Photo Fund Winner Update: Rena Effendi -Part 2
“Discover a smaller corner and show a bigger picture.”
Here is a look at what Rena Effendi is working on presently, her thoughts on photographing in her own country as well as foreign locations, and insight on recognizing that small stories have a big meaning.
FiftyCrows: What project are you currently working on?
Rena Effendi: I am currently working on putting together a final book publication of the six years of work that I did following a 1700 km oil pipeline from Baku, Azerbaijan, via Tbilisi, Georgia to the port of Ceyhan in Turkey. By following this pipeline as a symbolic route, I was hoping to trace the changes in the lives of people who live along it. What I saw was that this multi-billion dollar pipeline project had a human cost: the cost was people who did not receive the share of oil wealth running under their feet; people whose rights were violated, who have lost their farmlands and livelihoods at the cost of the pipeline that carries energy, but not for them. From slum dwellers who lost their homes to a real-estate bubble bloated by oil to victims of unresolved conflicts in the region and female sex workers attracted by the oil bonanza. These people’s lives have been hidden by the glossy corporate PR campaigns, which praise the pipeline project: “It is for the country’s greater good!” No doubt the states’ budgets have increased, but at what cost to the people who live their silent lives along this pipeline?
FC: How did you become involved/interested in your current work?
RE: I began photographing in 2002 focusing on the changes in the urban landscape of Baku (my home city) where traditional neighborhoods were replaced by the oil-fueled construction boom. I was following the story of my own neighborhood, people being pushed out of their own small homes that were erased to accommodate luxury high-rise apartments. At that time, I had no idea that the transforming streets of my city would lead to the major story of oil and its impact on life not only in Azerbaijan, but the neighboring countries of Georgia and Turkey. In 2006, I decided to follow the route of the oil pipeline from Baku, Azerbaijan, via Tbilisi, Georgia to the port of Ceyhan in Turkey.
FC: What was the significance of winning the IFDP in your career?
RE: Winning the IFDP grant gave me my first push. I was not a full time photographer then. I had an office job with a steady pay to support my passion in photography. Winning the grant gave me faith that what I was doing had some potential. It gave me confidence to follow my dream of becoming a full time professional. I left my office job the same year I got the IFDP grant and haven’t looked back ever since.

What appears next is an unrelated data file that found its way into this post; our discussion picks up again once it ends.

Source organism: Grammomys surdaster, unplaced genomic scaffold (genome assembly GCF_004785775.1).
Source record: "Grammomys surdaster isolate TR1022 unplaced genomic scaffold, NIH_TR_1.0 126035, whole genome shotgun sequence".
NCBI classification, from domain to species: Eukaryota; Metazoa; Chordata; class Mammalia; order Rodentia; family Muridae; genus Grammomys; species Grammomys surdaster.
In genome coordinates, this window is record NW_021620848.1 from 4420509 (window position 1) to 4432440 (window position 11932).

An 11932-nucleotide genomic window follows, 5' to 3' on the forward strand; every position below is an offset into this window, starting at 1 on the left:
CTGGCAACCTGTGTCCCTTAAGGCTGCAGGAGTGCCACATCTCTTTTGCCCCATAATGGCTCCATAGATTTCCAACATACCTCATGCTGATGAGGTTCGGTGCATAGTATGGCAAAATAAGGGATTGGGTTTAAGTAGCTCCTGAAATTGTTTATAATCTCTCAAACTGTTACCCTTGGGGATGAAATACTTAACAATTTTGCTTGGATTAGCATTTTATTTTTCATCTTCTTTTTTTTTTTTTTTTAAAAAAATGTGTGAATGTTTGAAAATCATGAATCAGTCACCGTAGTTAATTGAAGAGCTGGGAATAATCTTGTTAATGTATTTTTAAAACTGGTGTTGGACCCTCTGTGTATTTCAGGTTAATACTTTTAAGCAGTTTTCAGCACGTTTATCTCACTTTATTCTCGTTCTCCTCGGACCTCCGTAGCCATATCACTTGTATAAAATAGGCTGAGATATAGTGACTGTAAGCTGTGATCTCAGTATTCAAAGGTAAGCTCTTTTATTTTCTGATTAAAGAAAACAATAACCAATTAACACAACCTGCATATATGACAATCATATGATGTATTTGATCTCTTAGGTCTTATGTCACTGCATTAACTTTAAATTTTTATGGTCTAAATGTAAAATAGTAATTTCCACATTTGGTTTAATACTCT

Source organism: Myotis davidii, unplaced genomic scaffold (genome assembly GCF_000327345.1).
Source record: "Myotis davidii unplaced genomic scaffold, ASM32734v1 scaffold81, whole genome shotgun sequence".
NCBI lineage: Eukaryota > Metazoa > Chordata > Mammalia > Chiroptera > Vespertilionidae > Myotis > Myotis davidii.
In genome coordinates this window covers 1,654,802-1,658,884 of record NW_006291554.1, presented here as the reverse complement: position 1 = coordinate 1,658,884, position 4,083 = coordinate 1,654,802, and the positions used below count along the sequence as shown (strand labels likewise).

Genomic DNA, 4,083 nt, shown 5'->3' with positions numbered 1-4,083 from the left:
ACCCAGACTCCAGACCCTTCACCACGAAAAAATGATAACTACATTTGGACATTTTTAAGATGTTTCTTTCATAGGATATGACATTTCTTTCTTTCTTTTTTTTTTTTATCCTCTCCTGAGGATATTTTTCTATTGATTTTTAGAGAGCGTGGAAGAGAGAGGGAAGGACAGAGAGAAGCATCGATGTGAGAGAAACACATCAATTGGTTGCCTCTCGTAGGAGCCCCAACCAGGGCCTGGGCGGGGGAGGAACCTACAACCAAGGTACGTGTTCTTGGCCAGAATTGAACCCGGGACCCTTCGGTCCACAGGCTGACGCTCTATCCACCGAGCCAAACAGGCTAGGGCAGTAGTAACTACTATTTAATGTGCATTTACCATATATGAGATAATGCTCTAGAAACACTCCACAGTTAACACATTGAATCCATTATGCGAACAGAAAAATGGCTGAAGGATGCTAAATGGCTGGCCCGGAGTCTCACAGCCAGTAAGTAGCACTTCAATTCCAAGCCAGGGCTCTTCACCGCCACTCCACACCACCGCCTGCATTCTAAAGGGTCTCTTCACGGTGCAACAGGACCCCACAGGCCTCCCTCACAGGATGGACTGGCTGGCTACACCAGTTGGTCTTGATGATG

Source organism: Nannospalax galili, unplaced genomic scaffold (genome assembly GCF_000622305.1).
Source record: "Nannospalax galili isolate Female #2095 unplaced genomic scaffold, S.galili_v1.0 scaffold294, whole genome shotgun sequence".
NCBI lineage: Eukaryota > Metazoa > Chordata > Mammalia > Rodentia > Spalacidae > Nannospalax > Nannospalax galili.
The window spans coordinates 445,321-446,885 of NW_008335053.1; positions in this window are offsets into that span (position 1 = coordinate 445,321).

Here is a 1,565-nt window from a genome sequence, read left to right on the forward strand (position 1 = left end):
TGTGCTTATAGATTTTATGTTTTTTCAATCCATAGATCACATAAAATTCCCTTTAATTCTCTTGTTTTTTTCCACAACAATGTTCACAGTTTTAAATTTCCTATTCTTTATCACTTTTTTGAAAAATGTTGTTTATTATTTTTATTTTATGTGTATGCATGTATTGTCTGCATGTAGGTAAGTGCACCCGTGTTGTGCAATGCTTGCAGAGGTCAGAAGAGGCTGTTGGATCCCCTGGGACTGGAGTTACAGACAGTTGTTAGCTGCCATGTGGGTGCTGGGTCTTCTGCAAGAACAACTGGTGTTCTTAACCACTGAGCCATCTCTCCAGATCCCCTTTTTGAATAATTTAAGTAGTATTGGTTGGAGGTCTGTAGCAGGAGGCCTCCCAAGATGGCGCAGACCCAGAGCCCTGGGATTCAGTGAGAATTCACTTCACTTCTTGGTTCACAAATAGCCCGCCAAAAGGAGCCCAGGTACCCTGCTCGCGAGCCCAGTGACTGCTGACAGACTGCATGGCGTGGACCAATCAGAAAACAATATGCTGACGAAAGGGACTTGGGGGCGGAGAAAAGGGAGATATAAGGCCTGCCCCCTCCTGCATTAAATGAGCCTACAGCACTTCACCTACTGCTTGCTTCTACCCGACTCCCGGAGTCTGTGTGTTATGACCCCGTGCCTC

FC: Can you give a piece of advice to others doing important work with social change photography?
RE: It’s important to think of stories that are of universal significance. But stories themselves don’t have to be big. Anything can serve as an example. Every small story from every small corner of the world can have global significance. Discover a smaller corner and show a bigger picture.
FC: Can you comment on your connection to your subject matter and the importance of working in your own country/reigon?
RE: Local photographers can tell the stories of their own countries from a very intimate angle, simply by being immersed in the environment for a longer period of time, in other words, having it all under their skin. But it does not mean that outsiders’ stories are less compelling. They could be very fresh, they could be intimate too, they could be simply different. Everyone has his/her own unique vision that is being formed not only by the influences of cultures that we come from, but also from the more universal influences of the humanity we all share. Just like a Western photographer can come to Azerbaijan or Georgia and put together a powerful photographic portrait of the country, an Azerbaijani or Georgian photographer can go to any other place in the world and tell the story through his/her own eyes. We are all photographers and we try to make sense of the things that surround us. Our cultural fabric makes an impact on how we express ourselves, but it does not limit us geographically.